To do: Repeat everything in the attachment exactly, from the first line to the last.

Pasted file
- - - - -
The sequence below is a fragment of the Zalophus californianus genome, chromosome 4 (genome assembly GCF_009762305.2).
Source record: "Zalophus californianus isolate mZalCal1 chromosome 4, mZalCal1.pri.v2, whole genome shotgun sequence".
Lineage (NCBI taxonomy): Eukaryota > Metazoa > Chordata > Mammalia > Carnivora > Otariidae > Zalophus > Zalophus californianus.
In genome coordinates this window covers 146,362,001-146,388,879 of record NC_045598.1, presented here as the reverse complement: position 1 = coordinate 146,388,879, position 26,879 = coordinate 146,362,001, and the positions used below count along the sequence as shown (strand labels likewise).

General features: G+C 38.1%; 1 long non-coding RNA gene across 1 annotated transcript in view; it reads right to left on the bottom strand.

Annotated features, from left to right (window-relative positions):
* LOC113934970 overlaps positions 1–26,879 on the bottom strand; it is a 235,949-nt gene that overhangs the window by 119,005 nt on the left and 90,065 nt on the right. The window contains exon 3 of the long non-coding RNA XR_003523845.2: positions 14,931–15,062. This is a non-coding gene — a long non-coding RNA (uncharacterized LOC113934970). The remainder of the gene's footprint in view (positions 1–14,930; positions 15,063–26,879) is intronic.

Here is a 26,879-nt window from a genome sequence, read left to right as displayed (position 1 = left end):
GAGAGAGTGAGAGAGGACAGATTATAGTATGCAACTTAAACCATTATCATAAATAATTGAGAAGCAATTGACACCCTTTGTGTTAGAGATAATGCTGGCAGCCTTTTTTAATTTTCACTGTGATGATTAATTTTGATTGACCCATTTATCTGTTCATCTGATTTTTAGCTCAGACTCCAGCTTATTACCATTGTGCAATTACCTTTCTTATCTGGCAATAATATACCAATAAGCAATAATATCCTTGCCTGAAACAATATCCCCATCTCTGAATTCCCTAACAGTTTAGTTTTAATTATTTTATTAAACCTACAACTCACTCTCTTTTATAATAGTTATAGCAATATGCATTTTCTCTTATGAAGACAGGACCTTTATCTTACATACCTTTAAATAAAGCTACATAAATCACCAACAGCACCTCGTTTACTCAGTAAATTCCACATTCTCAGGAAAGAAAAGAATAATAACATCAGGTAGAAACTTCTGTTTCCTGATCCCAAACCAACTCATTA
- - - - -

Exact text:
The sequence below is a fragment of the Zalophus californianus genome, chromosome 4 (genome assembly GCF_009762305.2).
Source record: "Zalophus californianus isolate mZalCal1 chromosome 4, mZalCal1.pri.v2, whole genome shotgun sequence".
Lineage (NCBI taxonomy): Eukaryota > Metazoa > Chordata > Mammalia > Carnivora > Otariidae > Zalophus > Zalophus californianus.
In genome coordinates this window covers 146,362,001-146,388,879 of record NC_045598.1, presented here as the reverse complement: position 1 = coordinate 146,388,879, position 26,879 = coordinate 146,362,001, and the positions used below count along the sequence as shown (strand labels likewise).

General features: G+C 38.1%; 1 long non-coding RNA gene across 1 annotated transcript in view; it reads right to left on the bottom strand.

Annotated features, from left to right (window-relative positions):
* LOC113934970 overlaps positions 1–26,879 on the bottom strand; it is a 235,949-nt gene that overhangs the window by 119,005 nt on the left and 90,065 nt on the right. The window contains exon 3 of the long non-coding RNA XR_003523845.2: positions 14,931–15,062. This is a non-coding gene — a long non-coding RNA (uncharacterized LOC113934970). The remainder of the gene's footprint in view (positions 1–14,930; positions 15,063–26,879) is intronic.

Here is a 26,879-nt window from a genome sequence, read left to right as displayed (position 1 = left end):
GAGAGAGTGAGAGAGGACAGATTATAGTATGCAACTTAAACCATTATCATAAATAATTGAGAAGCAATTGACACCCTTTGTGTTAGAGATAATGCTGGCAGCCTTTTTTAATTTTCACTGTGATGATTAATTTTGATTGACCCATTTATCTGTTCATCTGATTTTTAGCTCAGACTCCAGCTTATTACCATTGTGCAATTACCTTTCTTATCTGGCAATAATATACCAATAAGCAATAATATCCTTGCCTGAAACAATATCCCCATCTCTGAATTCCCTAACAGTTTAGTTTTAATTATTTTATTAAACCTACAACTCACTCTCTTTTATAATAGTTATAGCAATATGCATTTTCTCTTATGAAGACAGGACCTTTATCTTACATACCTTTAAATAAAGCTACATAAATCACCAACAGCACCTCGTTTACTCAGTAAATTCCACATTCTCAGGAAAGAAAAGAATAATAACATCAGGTAGAAACTTCTGTTTCCTGATCCCAAACCAACTCATTA